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As regards my primary equity Cycle expectations, price and time have pretty much hit my targets. We have a day 12 high set on Dec 31st, one to two days earlier than my expected Left Translated top. If this isn’t the major top I’ve been anticipating, then it’s at least a Half Cycle Top…and we can expect a fall into a HCL followed by another burst to a final top before price rolls over and begins Investor and Yearly Cycle declines.
There is little doubt the current drop is at least a move down into the HCL. This was confirmed on Friday, when the S&P dropped below the 10dma. The decline may well continue into Monday and Tuesday, where the 20dma should provide an immediate floor. Because the current Cycle is expected to be Left Translated, there is a great chance the Daily Cycle Top is already in and any bounce off the 20dma will fail to find new highs.
On the weekly chart, a very bullish up-trend is still in play. The only bearish aspect of the chart is how extended the current Investor and Yearly Cycles have become. Without the benefit of Cycle analysis, it would be easy to be fooled into thinking the current uptrend can continue without interruption. But very few Investor Cycles have ever gone beyond 27 weeks or 4 Daily Cycles, none since the 1982-2000 bull market. If equities are to continue higher at present, they need a significant 4-6 week retrace to form an ICL and YCL before heading up again.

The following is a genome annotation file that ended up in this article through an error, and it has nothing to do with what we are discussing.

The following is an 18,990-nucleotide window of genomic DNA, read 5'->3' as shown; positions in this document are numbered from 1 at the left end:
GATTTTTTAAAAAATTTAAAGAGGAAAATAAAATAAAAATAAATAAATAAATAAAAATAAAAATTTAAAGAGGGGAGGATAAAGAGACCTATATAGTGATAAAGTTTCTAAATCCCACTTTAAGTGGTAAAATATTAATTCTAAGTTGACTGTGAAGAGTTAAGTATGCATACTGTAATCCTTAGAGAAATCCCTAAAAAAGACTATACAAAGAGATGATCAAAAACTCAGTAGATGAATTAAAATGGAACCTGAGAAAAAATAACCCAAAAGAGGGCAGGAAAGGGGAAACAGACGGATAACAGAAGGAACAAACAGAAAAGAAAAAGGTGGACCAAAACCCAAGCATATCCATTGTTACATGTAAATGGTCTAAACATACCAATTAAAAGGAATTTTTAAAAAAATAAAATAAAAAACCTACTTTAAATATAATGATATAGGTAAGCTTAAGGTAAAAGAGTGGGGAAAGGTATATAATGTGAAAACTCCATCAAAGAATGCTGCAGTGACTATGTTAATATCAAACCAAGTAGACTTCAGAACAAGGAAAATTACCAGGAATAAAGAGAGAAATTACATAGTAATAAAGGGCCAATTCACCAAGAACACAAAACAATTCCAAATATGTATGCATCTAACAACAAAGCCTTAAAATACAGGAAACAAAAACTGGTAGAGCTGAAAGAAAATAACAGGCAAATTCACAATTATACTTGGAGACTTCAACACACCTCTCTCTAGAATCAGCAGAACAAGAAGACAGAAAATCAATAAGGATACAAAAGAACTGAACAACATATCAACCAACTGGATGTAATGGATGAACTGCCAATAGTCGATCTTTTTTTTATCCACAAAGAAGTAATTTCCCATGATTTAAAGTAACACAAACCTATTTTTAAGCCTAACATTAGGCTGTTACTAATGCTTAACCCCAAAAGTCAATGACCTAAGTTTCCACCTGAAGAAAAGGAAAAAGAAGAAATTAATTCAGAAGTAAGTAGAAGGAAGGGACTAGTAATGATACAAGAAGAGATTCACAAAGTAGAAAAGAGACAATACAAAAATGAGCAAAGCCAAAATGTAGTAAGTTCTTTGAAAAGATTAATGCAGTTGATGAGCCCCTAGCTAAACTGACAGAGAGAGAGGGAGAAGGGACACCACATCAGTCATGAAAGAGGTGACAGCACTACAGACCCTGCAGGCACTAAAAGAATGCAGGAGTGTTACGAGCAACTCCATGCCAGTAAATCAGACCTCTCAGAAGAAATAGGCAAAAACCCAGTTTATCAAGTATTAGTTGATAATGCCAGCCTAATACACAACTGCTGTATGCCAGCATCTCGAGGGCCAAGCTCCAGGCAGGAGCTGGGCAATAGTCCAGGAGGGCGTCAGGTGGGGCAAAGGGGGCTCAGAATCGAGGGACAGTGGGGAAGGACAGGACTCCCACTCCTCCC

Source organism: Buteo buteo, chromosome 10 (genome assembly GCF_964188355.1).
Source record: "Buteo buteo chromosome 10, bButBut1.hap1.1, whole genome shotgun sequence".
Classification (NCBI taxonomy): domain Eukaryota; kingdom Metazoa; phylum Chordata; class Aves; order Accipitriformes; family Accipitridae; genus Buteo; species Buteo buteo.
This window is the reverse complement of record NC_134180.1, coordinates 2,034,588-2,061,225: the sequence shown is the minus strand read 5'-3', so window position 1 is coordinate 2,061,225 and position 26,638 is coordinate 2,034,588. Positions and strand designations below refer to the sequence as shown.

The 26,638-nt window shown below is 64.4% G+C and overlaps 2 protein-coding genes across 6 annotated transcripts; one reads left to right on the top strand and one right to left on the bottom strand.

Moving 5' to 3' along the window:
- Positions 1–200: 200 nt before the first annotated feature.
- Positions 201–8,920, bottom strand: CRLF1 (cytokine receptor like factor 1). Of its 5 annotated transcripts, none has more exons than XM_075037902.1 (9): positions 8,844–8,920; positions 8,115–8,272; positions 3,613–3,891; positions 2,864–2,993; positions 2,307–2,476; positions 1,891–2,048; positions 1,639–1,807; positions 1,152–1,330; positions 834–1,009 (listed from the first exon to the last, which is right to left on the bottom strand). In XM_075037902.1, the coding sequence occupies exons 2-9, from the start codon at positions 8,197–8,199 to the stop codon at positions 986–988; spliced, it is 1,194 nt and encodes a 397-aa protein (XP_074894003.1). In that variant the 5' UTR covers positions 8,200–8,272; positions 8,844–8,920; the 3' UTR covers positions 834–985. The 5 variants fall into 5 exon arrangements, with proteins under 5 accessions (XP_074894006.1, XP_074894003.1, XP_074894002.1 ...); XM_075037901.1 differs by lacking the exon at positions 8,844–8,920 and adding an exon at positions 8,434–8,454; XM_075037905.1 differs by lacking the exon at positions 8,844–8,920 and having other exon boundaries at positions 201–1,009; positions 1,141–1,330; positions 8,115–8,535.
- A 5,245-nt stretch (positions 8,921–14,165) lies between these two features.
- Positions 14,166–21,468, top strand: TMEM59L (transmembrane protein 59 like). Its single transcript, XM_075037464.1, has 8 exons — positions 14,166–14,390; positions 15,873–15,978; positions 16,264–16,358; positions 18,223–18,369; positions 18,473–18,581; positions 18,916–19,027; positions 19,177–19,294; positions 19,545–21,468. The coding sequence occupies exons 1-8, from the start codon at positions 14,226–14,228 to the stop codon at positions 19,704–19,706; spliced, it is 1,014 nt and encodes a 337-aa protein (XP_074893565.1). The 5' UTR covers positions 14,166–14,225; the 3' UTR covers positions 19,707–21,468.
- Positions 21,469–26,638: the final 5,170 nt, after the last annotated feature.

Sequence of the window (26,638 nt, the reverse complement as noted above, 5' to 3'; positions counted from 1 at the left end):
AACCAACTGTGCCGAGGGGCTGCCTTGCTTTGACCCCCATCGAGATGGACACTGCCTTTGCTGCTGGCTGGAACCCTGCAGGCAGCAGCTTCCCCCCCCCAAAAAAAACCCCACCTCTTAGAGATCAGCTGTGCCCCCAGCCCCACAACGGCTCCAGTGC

We know the current Investor Cycle is stretched – it made a new high 27 weeks after the last real Cycle Low. 27 weeks is long by historical standards, but it’s made more interesting because the current Cycle follows another long Cycle, which also topped at 27 weeks. Those two Investor Cycles together make up the current Yearly Cycle, and the YC is as overbought and extended as Cycles get. Yearly Cycle declines are typically significant events, with declines of between 7% and 15% being the norm. Yearly Cycle Lows in an uptrend always come back to touch the 200dma, and that’s the expectation for this YCL. The current Yearly Cycle is now in the top 5 in terms of time between such declines.
On the monthly chart where Yearly Cycles are clearest, it’s easy to see the 28 months since the last significant correction (-10%). The current Yearly Cycle is already into its 14th month and is desperately overextended. Even if one is long term bullish on equities, a decline of 10% or more is needed to provide the necessary fuel for the next rally.
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